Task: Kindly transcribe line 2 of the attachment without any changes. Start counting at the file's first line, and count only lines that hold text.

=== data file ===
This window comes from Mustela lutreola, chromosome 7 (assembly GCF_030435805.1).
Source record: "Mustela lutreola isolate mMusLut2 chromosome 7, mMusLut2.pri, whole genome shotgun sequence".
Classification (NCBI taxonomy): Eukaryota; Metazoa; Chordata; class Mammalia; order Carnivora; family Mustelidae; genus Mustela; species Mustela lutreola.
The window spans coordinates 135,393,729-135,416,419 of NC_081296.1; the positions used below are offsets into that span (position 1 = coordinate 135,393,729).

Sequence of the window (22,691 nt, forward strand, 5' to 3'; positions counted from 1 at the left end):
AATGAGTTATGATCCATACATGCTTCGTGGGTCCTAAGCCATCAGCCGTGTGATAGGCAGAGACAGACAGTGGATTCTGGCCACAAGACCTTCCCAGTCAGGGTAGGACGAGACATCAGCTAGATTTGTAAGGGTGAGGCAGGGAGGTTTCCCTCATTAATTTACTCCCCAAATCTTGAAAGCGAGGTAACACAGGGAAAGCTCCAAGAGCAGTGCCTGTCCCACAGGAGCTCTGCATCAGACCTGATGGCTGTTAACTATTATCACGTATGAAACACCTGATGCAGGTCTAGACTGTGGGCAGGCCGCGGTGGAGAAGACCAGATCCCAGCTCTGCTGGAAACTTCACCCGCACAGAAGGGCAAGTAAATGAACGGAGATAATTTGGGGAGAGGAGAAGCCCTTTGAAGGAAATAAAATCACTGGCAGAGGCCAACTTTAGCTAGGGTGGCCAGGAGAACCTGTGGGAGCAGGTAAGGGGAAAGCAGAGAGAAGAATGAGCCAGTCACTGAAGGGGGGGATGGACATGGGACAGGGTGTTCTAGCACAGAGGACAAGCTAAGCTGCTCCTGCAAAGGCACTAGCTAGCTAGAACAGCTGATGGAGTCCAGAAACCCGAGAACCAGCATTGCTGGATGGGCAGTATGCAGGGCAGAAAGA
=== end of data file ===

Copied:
Source record: "Mustela lutreola isolate mMusLut2 chromosome 7, mMusLut2.pri, whole genome shotgun sequence".